A groundbreaking report was released last month on the future of drug policy in Australia. The report, Can Australia respond to drugs more effectively and safely? openly acknowledged the failure of Australia’s punitive drug policies and called for a steady path towards decriminalisation.
Launched by former Liberal Premier of Victoria Jeff Kennett and former Premier of New South Wales Bob Carr, the report was produced by independent think tank Australia21. It was based on views expressed at a roundtable headed by former Australian Federal Police Commissioner Mick Palmer. Other participants included former assistant commissioners, former heads of corrective services and a former director of public prosecutions — all professionals responsible for the implementation of current drug policies.
The report concluded that Australia’s current system is “badly broken, ineffective and even counterproductive to harm minimisation aims of Australia’s national illicit drugs policy”.
The statistics on Australia’s current measures for curtailing illicit drug trafficking and use are sobering. According to the Australian Bureau of Statistics, in 2016 illicit drug offences were the most common offence nationally, with 81,160 offenders recorded. The number of offenders has risen 48% since 2008. Of these offenders, 67% were charged for possession and/or use of illicit drugs. Young people aged 20-24 had the highest offender rate of any age group.
The Australian Institute of Health and Welfare has compiled statistics on methamphetamine use in Australia over the past few years. It starkly concluded that usage is highest among individuals in the most vulnerable and/or persecuted sectors of our society: unemployed people are 2.7 times more likely to use methamphetamines than the general population, and those with very high levels of psychological distress are more than six times as likely.
The government spends billions of dollars on drug law enforcement each year. This report concludes that illicit drug use should be seen as a community health problem, and government spending should be diverted from punitive measures to funding health and social infrastructure projects.
Australian leaders cannot ignore these important, considered arguments for a pathway towards decriminalisation. Globally, the evidence against prohibition and punitive drug policy has been mounting for decades.
The US has been the world leader in implementing harsh, disciplinary drug policies. The Nixon government introduced a series of reforms then labelled the “war on drugs” in 1971. These reforms implemented the strict control and prohibition of illicit drugs, from manufacture through to personal use of banned substances.
Prosecution and mandatory sentencing laws for possession have had a disastrous effect on US society. Incarceration rates have escalated dramatically in the last half-century, particularly affecting African-American citizens and socio-economically vulnerable communities.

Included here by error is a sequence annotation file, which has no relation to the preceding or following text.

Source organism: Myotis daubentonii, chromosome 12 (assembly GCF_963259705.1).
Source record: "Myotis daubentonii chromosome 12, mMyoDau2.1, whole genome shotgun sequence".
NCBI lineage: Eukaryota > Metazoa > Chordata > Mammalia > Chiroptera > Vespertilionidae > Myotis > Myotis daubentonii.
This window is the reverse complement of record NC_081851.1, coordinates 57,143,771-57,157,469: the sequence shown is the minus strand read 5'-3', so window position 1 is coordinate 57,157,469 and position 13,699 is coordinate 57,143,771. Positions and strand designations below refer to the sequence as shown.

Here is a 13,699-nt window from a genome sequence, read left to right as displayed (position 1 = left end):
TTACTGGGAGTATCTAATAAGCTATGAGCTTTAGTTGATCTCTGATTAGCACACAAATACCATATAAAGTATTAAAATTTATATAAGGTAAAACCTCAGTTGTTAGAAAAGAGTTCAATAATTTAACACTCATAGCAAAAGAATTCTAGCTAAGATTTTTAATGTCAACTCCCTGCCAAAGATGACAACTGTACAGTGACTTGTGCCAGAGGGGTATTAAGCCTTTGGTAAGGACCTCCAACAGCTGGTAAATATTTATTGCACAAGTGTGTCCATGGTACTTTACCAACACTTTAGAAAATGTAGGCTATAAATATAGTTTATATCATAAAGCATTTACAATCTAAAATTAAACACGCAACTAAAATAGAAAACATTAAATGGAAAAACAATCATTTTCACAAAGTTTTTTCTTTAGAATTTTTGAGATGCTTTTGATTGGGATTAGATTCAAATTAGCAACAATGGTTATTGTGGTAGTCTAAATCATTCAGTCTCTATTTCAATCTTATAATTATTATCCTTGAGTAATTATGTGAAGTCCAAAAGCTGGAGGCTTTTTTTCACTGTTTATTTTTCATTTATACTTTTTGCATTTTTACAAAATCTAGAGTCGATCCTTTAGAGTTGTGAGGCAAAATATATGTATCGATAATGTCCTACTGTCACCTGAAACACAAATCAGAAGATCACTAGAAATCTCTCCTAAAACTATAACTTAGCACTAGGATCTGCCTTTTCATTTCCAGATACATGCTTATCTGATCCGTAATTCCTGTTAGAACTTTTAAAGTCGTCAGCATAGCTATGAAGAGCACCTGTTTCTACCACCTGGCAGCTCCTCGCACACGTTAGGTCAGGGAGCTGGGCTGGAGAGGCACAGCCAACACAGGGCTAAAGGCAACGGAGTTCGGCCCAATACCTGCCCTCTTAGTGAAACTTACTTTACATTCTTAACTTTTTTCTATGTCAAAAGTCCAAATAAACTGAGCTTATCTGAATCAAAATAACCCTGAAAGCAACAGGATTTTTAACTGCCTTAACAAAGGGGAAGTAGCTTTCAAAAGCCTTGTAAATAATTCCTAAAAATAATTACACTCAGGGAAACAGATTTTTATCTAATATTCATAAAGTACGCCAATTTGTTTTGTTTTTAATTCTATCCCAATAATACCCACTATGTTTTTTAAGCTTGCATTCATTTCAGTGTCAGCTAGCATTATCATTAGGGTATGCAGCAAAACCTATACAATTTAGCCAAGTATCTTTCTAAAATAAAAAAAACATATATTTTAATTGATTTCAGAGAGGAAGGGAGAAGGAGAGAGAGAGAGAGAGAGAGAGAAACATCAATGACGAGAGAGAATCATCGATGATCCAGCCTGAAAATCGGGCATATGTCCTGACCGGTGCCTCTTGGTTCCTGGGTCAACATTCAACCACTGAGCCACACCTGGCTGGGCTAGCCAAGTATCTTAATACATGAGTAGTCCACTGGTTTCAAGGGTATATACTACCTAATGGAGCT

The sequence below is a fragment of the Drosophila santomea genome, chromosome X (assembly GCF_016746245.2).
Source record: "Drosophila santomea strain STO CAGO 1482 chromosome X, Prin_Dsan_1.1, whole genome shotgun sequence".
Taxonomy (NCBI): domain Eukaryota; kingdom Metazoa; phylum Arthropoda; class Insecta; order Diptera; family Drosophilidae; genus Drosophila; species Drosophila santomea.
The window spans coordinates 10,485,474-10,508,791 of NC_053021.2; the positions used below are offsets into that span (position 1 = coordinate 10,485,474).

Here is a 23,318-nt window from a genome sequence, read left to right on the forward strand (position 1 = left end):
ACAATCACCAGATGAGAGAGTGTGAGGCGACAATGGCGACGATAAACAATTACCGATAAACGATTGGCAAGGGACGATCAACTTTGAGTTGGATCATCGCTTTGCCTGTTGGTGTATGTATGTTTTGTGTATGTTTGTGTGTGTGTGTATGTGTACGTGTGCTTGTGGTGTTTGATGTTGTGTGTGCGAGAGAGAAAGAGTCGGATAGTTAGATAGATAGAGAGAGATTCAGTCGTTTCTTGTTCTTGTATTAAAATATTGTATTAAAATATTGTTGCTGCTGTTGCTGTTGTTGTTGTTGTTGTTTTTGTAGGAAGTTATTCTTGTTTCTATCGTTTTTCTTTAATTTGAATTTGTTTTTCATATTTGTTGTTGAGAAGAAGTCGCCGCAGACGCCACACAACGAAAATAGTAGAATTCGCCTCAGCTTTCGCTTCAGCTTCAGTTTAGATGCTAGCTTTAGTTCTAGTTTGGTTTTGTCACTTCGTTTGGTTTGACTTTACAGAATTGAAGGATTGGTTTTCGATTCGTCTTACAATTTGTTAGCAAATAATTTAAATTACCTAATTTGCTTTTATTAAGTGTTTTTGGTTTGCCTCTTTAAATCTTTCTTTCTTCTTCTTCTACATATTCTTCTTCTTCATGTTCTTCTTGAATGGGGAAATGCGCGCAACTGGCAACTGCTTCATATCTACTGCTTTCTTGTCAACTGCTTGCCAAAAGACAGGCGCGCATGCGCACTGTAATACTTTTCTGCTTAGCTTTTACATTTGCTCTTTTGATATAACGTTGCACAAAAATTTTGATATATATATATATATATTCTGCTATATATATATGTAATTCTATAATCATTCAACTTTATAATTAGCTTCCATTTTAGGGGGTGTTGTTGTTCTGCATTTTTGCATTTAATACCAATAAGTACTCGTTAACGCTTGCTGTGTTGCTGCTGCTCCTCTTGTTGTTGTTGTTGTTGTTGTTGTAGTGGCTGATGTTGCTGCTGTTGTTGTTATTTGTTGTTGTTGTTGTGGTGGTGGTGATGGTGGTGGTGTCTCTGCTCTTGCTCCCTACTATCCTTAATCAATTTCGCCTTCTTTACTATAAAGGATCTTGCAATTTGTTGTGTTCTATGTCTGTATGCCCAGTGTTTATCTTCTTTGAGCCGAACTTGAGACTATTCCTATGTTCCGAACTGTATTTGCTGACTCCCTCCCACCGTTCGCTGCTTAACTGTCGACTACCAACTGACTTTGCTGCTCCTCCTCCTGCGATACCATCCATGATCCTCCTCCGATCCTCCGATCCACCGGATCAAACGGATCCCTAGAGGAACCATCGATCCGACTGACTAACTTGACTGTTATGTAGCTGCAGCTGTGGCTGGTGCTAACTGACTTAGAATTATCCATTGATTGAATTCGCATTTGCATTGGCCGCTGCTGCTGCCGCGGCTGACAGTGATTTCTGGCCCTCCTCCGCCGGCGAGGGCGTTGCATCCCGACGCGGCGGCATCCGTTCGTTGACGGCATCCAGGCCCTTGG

According to the National Association for the Advancement of Colored People, African Americans represent 12% of the total population of drug users but 38% of those arrested for drug offences and 59% of the state prison population on drug offences.
The cost, both social and financial, of housing the largest prison population of any nation on earth, with nearly half of all inmates imprisoned on non-violent drug offences, is astronomical.
In stark contrast, Portugal is leading the world by example with its drug policies. In 2000, Portugal implemented sweeping reforms decriminalising drug possession and funding and directing users in possession of “hard” drugs such as heroin and cocaine to treatment programs, as opposed to charging them with criminal offences.
Portugal’s drug-related mortality rate was three per million citizens in 2016, as opposed to ten per million in the Netherlands, and 44.6 per million in Britain; both nations with punitive drug policies similar to Australia. Treatment programs and funding for Portugal’s universal healthcare system the Servico Nacional de Saude, have improved key public health markers, including HIV infection rates, which have fallen by more than 90% according to think tank Transform.
If Australia can adopt a progressive drug policy similar to Portugal’s, many successful programs currently being trialled will have the potential for a large increase in funding and support.
One contentious, but evidentially successful piece of infrastructure being trialled in Australia is medically supervised injecting centres (MSIC). These are facilities where people can use drugs under the supervision of health professionals. Australia currently operates only one MSIC in Kings Cross, Sydney. People who use this facility have access to clean injecting equipment, as well as emergency care and other health services. According to the Alcohol and Drug Foundation of Australia, ambulance call-outs to Kings Cross have reduced by 80% since the MSIC was opened, and 5925 overdoses have been managed without a single fatality.
Reforms suggested by the Australia21 report would expand on these vital programs and facilities and contribute to the betterment of Australian communities. Suggested goals for policy reform in the report include redirecting funding from law enforcement to medical treatment, and non-judgemental education campaigns on the safe use of drugs. An increase in the availability of needle and syringe programs through facilities like MSICs, including for those currently in custody, was another recommendation.
Decriminalising illicit drug use in Australia is the pathway to a better society. Acknowledging and addressing underlying causes of drug abuse, such as poverty and racism will lead to better health and economic outcomes for all Australians. Experts have concluded that it is time to end the failed war on drugs, and voices from both the right and left of the political spectrum are beginning to reach a consensus on the issue.